U.S. federal officials arrested two Arizona men on charges of attempting to provide material support to ISIS, it was revealed on Monday.
FBI agents arrested Ahmed Mahad Mohamed and Abdi Yemani Hussein on July 26 after they communicated with an undercover FBI agent and expressed a desire to travel overseas and fight on behalf of the terrorist group, according to the Justice Department.
The Press Release by the U.S. Justice Department read:
John Demers, Assistant Attorney General for National Security, Michael Bailey, the United States Attorney for the District of Arizona, Michael McGarrity, Assistant Director of the FBI’s Counterterrorism Division, and Sean Kaul, Special Agent in Charge of the FBI Phoenix Field Office, announced that on July 26, Ahmed Mahad Mohamed and Abdi Yemani Hussein, were arrested for conspiring to provide material support and resources to ISIS, a designated foreign terrorist organization.
According to the criminal complaint, the defendants had been in communication with an FBI undercover employee whom they believed was a supporter of ISIS ideology. These communications revealed the defendants’ desire to travel overseas in order to fight on behalf of ISIS or to conduct an attack within the United States if they were unable to travel. Ultimately, the defendants purchased airline tickets to travel to Egypt, with the intention to travel on to Sinai and join ISIS. FBI agents arrested Mohamed and Hussein after they checked in for their flight at the Tucson International Airport in Arizona.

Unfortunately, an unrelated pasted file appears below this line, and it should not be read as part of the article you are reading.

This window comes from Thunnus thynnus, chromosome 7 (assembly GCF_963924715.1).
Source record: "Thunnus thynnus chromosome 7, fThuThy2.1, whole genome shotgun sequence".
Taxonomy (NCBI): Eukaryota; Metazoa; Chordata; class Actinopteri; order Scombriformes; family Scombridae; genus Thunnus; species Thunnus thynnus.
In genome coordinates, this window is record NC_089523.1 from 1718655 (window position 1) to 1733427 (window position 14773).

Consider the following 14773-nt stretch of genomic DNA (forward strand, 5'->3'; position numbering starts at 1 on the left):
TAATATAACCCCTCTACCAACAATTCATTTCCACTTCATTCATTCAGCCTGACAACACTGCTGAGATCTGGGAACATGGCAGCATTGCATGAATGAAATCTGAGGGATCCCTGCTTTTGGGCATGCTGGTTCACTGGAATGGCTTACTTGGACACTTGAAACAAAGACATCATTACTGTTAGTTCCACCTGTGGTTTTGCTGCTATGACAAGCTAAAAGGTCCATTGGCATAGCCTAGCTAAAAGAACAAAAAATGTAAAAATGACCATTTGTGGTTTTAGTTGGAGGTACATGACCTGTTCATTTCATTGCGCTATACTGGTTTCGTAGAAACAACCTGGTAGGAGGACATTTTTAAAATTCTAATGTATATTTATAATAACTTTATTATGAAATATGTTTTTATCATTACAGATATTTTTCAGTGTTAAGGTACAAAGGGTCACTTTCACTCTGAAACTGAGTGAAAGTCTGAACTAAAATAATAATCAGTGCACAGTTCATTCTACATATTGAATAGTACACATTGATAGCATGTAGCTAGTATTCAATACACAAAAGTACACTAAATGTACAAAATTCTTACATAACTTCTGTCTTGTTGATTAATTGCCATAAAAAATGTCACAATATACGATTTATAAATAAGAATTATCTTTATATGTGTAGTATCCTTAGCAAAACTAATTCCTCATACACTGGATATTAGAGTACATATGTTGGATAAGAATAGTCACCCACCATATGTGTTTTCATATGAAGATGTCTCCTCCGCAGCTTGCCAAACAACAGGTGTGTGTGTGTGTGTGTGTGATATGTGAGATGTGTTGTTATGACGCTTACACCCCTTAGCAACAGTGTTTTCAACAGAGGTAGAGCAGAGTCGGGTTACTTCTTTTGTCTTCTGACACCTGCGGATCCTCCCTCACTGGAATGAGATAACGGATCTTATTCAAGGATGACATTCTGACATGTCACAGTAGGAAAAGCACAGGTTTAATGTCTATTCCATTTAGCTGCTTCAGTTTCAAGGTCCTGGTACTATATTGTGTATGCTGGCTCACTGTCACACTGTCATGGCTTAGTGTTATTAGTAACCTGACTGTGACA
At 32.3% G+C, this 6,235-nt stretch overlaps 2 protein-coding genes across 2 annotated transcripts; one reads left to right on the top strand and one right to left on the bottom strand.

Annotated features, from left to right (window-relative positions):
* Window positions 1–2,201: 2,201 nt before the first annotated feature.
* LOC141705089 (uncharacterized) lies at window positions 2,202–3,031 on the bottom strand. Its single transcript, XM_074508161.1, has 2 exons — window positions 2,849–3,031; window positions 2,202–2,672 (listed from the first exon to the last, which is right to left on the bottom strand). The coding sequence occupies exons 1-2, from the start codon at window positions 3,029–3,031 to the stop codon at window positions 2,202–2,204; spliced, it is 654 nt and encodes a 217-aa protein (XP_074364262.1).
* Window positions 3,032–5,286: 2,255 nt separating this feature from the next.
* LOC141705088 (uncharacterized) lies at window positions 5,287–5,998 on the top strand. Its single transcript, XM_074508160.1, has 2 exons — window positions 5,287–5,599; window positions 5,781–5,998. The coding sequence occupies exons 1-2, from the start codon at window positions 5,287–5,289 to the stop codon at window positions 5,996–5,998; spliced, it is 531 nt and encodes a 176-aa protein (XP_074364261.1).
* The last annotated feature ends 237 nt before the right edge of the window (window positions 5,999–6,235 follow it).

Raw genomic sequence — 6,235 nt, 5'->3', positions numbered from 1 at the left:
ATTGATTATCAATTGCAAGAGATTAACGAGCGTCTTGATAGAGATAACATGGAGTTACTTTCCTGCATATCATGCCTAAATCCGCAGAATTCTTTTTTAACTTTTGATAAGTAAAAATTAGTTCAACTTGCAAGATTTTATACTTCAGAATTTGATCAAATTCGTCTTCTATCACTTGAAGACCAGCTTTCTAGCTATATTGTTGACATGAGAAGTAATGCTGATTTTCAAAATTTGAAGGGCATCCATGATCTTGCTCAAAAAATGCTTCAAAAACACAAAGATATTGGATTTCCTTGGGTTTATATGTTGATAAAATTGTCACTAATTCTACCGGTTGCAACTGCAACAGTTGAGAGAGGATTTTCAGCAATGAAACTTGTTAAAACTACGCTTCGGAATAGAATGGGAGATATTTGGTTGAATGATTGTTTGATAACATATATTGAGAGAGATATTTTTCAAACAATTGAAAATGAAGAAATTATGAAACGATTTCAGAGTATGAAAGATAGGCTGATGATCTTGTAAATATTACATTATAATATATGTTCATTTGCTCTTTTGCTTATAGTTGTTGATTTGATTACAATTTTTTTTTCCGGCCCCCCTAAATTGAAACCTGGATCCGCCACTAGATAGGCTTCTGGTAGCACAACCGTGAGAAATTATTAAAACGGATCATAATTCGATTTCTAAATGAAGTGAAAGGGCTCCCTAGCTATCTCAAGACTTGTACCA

According to court documents, both defendants came to the United States as refugees from Somalia. At the time of their arrest, Mohamed had obtained lawful permanent resident status and Hussein remained a refugee.
The prosecution is being handled by Kevin C. Hakala and Beverly Anderson, Assistant United States Attorneys in the District of Arizona, and Alicia Cook, Trial Attorney with the National Security Division’s Counterterrorism Section.
The charges contained in the Complaint are merely accusations, and the defendants are presumed innocent unless and until proven guilty.